How To Speak Thai - Thai Language

The Thai language has it's own unique script with 44 consonants and 32 different vowels, though not all of these have a unique pronunciation. Many of the Thai consonants are very easy to pronounce, as there are exact or almost exact equivalents in English. They are pronounced as follows:

b As in back.
bp

This is a sound halfway between b and p. If you have trouble saying it, pronouncing it as either b or p will often be understood.

ch

As in chair.

d
As in down.
dt This is a sound halfway between d and t. Again, saying it either as d or t will often be understood.
f
As in food.
g As in gold. It is never pronounced as a 'soft' sound, such as in the English "gem".
h
As in holiday.
j As in just.
k
As in kill.
l As in lemon.
m As in man
n As in never.
ng
As in sing. This is a difficult sound because, unlike in English, it can come at the start of words as well as at the end e.g. ngern (money). Practice by saying words like 'singing' without the si in front.
p As in pine.
r
As in red.
s As in seat.
t
As in take.
w

As in window.

y As in yes.

Though this is all of the consonant sounds, the range of consonant sounds which can come at the end of a syllable or word is limited only to p, t, k, y, n, w, and ng. When a consonant finishes a Thai word it is usually only half-pronounced.

The l and r sounds are often used almost interchangeably in Thai, though they are separate sounds. It's done because the proper r sound is quite hard to say, even for many Thais as well as non-native speakers. It should correctly be slightly trilled, but if you can't do this the l sound is closer to being correct than the flat English r.

It's very common when speaking Thai to drop the second consonant sound if two occur consecutively, so glai will be pronounced as gai, bplao as bpao, krap like kap etc...Like the swapping of the l and r sounds, this is not technically correct Thai (you wouldn't hear a TV newsreader doing it, for instance) but it is a widespread practice and one many non-native speakers also adopt when learning Thai. A stranger change that also sometimes occurs is when a gw sound is sometimes pronounced as f.

The vowels are, by a distance, the trickiest parts of learning to speak Thai as quite a few simply have no equivalent in English. A approximate guide of to how to say most of the vowel sounds is below:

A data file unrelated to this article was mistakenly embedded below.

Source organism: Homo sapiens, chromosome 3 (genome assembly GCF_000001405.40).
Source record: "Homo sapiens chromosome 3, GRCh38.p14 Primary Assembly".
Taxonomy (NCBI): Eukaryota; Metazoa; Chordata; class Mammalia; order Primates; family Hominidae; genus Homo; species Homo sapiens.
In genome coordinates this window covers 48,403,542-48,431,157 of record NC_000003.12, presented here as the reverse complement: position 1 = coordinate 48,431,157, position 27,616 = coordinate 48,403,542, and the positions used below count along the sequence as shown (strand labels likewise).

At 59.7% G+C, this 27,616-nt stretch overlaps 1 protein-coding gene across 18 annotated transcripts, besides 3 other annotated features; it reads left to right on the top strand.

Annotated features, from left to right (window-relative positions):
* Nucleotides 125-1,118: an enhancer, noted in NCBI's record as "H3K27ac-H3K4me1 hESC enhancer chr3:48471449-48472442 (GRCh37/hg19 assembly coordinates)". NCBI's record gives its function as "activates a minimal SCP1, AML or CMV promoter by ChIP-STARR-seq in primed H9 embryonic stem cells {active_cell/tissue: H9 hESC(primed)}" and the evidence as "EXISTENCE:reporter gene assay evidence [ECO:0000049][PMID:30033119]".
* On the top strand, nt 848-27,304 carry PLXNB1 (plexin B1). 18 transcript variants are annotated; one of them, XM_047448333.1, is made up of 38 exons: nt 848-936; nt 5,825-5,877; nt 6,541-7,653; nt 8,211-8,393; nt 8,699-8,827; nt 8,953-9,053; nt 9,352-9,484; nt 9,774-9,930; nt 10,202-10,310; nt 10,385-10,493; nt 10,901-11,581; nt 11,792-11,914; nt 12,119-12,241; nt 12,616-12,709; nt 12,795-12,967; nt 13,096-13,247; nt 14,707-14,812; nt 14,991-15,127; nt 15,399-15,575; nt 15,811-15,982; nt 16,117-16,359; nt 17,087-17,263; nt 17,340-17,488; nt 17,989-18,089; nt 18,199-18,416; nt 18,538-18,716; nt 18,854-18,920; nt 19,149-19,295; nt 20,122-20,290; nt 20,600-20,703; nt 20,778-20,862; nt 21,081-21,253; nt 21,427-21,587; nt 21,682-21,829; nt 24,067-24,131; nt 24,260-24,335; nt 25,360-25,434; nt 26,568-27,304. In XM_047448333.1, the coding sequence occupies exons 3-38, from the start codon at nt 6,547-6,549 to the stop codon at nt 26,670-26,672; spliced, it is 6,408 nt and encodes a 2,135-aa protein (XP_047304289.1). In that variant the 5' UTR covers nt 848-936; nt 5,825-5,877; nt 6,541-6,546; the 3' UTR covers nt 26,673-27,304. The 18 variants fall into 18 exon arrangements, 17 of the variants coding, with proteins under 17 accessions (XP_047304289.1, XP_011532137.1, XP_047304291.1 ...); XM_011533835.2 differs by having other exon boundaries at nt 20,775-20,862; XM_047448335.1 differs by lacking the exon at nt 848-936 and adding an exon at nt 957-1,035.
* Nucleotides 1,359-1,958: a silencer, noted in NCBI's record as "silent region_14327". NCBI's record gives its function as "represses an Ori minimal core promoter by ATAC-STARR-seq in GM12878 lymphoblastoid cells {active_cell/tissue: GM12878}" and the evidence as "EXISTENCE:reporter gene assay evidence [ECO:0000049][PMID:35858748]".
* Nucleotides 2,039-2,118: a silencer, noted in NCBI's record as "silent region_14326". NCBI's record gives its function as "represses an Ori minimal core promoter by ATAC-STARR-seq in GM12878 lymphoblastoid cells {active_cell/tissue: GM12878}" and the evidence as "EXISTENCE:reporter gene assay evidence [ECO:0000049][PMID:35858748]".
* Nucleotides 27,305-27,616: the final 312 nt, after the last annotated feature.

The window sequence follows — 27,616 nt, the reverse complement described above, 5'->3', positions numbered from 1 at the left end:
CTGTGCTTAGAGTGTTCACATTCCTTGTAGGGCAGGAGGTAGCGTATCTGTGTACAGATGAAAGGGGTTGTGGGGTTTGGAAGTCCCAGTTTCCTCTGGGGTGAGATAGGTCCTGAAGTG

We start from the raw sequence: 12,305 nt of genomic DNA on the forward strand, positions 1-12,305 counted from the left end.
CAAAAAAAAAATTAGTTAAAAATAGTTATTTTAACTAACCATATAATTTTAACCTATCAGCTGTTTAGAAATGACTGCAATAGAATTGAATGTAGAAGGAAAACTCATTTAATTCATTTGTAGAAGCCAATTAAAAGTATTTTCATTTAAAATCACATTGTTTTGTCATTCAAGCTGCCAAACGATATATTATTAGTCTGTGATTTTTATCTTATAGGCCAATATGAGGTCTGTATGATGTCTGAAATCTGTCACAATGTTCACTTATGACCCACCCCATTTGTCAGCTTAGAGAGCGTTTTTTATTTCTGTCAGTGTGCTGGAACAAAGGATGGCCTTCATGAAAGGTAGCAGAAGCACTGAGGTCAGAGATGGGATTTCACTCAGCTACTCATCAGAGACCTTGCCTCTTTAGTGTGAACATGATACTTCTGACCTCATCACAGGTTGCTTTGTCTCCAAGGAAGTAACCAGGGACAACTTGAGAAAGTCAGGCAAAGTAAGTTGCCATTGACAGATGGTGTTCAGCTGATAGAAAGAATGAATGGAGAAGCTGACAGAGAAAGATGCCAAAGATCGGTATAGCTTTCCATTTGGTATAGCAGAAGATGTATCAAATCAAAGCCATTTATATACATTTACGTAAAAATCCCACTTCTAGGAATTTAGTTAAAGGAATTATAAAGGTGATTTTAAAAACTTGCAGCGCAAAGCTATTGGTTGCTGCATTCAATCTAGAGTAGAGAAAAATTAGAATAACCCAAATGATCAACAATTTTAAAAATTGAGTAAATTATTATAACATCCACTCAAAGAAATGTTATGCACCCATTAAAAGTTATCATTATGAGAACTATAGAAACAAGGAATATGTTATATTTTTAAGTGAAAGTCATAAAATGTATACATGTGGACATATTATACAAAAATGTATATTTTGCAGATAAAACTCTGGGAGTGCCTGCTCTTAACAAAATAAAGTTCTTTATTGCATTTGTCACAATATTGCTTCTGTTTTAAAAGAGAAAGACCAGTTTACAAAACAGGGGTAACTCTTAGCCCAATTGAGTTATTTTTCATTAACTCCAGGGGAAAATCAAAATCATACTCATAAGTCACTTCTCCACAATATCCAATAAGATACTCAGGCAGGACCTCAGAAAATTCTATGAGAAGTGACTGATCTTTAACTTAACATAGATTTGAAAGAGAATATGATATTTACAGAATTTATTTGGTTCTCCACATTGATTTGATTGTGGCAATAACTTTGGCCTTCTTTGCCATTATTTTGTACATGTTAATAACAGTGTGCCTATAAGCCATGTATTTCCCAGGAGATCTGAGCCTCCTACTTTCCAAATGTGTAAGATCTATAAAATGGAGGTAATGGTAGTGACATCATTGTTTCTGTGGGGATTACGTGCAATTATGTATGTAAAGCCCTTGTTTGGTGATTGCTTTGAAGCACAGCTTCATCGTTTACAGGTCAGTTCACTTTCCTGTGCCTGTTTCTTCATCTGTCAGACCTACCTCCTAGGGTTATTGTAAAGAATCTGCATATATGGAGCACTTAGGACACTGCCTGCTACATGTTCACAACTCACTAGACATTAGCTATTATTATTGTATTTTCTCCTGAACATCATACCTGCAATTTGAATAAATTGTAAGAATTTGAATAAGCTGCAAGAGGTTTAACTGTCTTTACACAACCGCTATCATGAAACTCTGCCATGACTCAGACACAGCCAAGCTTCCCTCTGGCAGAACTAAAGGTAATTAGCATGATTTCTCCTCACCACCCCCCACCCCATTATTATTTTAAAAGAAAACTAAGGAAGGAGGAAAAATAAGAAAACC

a As in fan.
ah Like the ar sound in park.
ai

As in Thai. This can be a long or a short sound, unlike in English.

air
As in hair. This can be a long or a short sound, unlike in English.
ao As in Lao. This can be a long or a short sound, unlike in English.
ay
As in day. This can be a long or a short sound, unlike in English.
e As in pen.
ee
As in seen.
er As in letter, but pronounced with a lot more emphasis than you would in English - it's more like lettER. This can be a long or a short sound, unlike in English.
eu There is no English equivalent to this sound. The closest is the sound of revulsion eugh ! This can be a long or a short sound, unlike in English.
eu-a There is no English equivalent to this sound. It is pronounced the same as eu above, but with a sound after.
i As in bin
ia Like the ear sound in near, but without the r sound. This can be a long or a short sound, unlike in English.
o
As in gone.
oh As in go.
oie There is no English equivalent to this sound. It sounds similar to the French word oeil. In English, it's approximately similar to a long distorted oi sound.
oo As in shoot
oi
Like the oy sound in toy.
or Like the aw sound in dawn. This can be a long or a short sound, unlike in English.
u
As in Luke, not the u in bun. This is the short equivalent to the long oo sound.
ua There is no real equivalent to this sound in English, but it is approximately similar to the ewer sound in brewer. This can be a long or a short sound, unlike in English.
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it is very useful website to understand bangkok..
' Qim
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